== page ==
There is no safe amount of radiation. Even small amounts do harm - Linus Pauling PhD, Nobel Laureate
image by: Radiologic Technologists Unite
4 Common Misconceptions About Radiologic Technologists...
1. No, we can’t tell you what we see in your x-ray. That’s called interpreting images and out of our scope of practice. We could lose our license for doing that. Plus, if we did….what’s left for the Radiologist?
2. We are not Technicians. Technicians fix the equipment. We are trained for two years on how to acquire diagnostic images through the skilled use of the equipment.
3. We aren’t “just button pushers.” That’s like saying pilots just “stare out the front window of the plane.”
4. I’m not a Doctor or Nurse. Just because…
No, we can’t tell you what we see in your x-ray. That’s called interpreting images and out of our scope of practice. We could lose our license for doing that. Plus, if we did….what’s left for the Radiologist?
In my two decades of rad tech experience, there are SEVEN dangers to this profession that I didn’t know about when I went to school.
My intent here is to share my knowledge and help mentor incoming Rad Techs or those interested in the field of Radiology.
Radiology Schools 411 is a comprehensive resource for prospective students looking to research schools, degrees, careers, and jobs in the rapidly growing field of medical imaging and radiotherapy
A career in radiologic technology can lead in many directions. Radiologic technologists are needed in every health care setting. You could work in a large hospital, a suburban outpatient clinic or a rural physician's office. You could specialize in dozens of clinical areas ranging from prenatal care to orthopedics. You could manage an entire radiology department, including its budget and personnel. You could teach, inspiring new generations of radiologic technologists, or you could perform research that leads to breakthroughs in diagnostic imaging or radiation therapy.
A certificate, associate degree or bachelor’s degree in radiology from a college, university or hospital program will prepare students to work as Radiologic Technologists and Technicians. In most states, a license is also required. Job opportunities are expected to grow faster than average and employment options will be best for those skilled in multiple diagnostic procedures. Hospitals are the biggest employer of Radiologic Technologists and Technicians, but physicians’ offices and diagnostic imaging centers also offer opportunities.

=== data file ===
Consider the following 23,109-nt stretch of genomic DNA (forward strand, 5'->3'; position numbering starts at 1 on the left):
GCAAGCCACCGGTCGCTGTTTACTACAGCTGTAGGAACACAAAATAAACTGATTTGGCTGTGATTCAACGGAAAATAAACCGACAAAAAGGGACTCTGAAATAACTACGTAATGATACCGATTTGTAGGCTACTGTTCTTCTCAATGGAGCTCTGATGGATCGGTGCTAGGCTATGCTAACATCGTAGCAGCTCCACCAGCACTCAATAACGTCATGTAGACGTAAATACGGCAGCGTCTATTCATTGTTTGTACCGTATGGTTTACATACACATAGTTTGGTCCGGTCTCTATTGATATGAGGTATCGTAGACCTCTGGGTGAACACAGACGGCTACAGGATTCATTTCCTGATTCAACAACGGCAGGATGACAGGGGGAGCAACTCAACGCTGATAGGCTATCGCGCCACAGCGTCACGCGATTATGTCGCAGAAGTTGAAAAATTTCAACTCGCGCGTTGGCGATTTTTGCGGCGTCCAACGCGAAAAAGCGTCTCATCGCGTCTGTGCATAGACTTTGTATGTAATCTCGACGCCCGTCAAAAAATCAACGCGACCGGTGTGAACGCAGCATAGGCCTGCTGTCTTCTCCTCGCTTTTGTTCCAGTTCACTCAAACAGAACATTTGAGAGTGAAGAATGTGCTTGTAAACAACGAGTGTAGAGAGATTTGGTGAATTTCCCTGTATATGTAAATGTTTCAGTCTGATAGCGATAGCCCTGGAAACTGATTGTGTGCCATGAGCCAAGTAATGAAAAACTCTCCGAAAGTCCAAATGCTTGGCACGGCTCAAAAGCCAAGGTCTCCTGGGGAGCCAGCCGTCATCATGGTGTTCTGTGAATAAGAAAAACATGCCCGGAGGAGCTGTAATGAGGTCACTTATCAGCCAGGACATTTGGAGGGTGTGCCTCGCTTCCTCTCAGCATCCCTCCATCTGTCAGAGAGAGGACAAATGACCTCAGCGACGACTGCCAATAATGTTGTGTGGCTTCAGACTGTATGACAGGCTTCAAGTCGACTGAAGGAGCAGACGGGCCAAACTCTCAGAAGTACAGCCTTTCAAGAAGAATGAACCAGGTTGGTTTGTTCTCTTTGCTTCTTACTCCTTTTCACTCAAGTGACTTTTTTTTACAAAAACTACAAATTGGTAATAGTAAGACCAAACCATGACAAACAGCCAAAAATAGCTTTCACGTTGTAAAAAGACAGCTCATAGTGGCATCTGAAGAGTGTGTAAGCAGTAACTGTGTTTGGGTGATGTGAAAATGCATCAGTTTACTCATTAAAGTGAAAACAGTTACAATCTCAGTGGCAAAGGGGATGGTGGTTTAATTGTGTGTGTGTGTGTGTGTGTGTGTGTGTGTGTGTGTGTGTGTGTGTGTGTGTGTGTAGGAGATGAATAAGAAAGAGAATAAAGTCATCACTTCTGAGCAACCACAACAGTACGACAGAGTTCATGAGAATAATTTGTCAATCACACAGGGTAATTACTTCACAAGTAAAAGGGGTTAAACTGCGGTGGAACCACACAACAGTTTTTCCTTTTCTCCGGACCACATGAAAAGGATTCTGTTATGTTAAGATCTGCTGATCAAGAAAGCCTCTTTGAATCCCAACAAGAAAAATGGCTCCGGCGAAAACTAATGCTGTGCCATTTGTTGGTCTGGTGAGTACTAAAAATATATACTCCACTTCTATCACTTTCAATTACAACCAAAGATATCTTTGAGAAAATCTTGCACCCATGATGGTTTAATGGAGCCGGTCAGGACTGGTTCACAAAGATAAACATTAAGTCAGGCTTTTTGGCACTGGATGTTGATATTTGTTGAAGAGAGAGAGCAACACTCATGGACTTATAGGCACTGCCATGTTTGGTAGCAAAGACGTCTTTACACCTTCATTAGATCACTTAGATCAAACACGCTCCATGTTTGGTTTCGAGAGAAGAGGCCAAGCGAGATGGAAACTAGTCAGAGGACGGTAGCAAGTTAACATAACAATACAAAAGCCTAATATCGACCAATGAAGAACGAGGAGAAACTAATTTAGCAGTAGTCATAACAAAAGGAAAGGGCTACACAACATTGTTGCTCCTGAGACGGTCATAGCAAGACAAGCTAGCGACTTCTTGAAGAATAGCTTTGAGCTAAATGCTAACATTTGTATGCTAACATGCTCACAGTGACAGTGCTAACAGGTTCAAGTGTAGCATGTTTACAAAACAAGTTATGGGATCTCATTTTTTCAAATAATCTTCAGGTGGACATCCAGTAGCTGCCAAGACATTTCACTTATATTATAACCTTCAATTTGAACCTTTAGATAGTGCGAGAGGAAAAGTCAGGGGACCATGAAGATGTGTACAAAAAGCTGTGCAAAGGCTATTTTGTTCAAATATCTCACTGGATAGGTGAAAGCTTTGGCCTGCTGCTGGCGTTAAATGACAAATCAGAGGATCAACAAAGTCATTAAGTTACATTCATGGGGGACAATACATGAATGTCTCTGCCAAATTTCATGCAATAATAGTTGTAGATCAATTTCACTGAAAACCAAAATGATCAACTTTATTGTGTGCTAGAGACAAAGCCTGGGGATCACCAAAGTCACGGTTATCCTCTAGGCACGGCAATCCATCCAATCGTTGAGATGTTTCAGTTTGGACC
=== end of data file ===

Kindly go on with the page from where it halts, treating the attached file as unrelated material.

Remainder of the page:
According to the American Society of Radiologic Technologists (ASRT), there are several educational pathways to a career as a radiologic tech. An ASRT wages and salary survey conducted in 2010 found that half of radiology techs currently working in the United States held an associate degree, about 28 percent held a post-secondary certificate, and about 19 percent had a bachelor's degree. However, starting in 2014, in many states an associate degree will be the minimum education requirement for these positions. Upon graduating, candidates in most states need to pass an exam to become licensed.
As more and more people retire in the U.S. every year, healthcare fields are seeing an increase in available jobs. For instance, according to the U.S. Bureau of Labor Statistics, the medical fields encompassed by radiologic technology are expected to experience a “faster than average” rate of growth rate (between 14 percent and 19 percent) into 2018.
According to the American Registry of Radiologic Technologists, there are 300,000 registered radiologic technologists in the United States. A 2005 survey of radiologic technologists reports the top reasons professionals entered this field: they wanted an interesting career and they wanted to work in a profession that helps people.
Certificate, Associate Degrees, and Bachelor’s Degree Programs are available for Radiologic technologists, ranging from 1 to 4 years in length. Programs are held in hospitals, colleges and universities, with the two-year associate degree programs being the most common. One year certificate programs are often available in hospitals for qualified healthcare professionals who whish to change fields.
An associate’s degree is the most common educational path for radiologic technologists. Technologists must be licensed or certified in most states; requirements vary by state. There are formal training programs in radiography that lead to a certificate, an associate’s degree, or a bachelor’s degree. Associate’s degree programs are the most common. Certificate programs typically last 6 to 12 months. Typical programs include both classroom training and clinical training. Coursework includes anatomy, pathology, patient care, radiation physics and protection, and image evaluation.
Most healthcare workers have that one go-to tool they use to measure the extent of patient illness or injury. For surgeons, it’s scalpels. For clinical lab technicians, it’s microscopes. For radiologic technologists, it’s three instruments: X-ray generators, computed tomography (CT), and magnetic resonance imaging (MRI) machines. Myke Kudlas, chief academic officer of the American Society of Radiologic Technologists, says the profession’s unpredictability is its greatest selling point. “You’re never quite sure what the next patient is going to present,” he says. “Even if you’re doing chest X-rays, you might have somebody in a wheelchair, or somebody who can’t get out of a gurney, or somebody young and able to jump up and do whatever, but they are all going to be a little different. The variety in the work is very exciting.”
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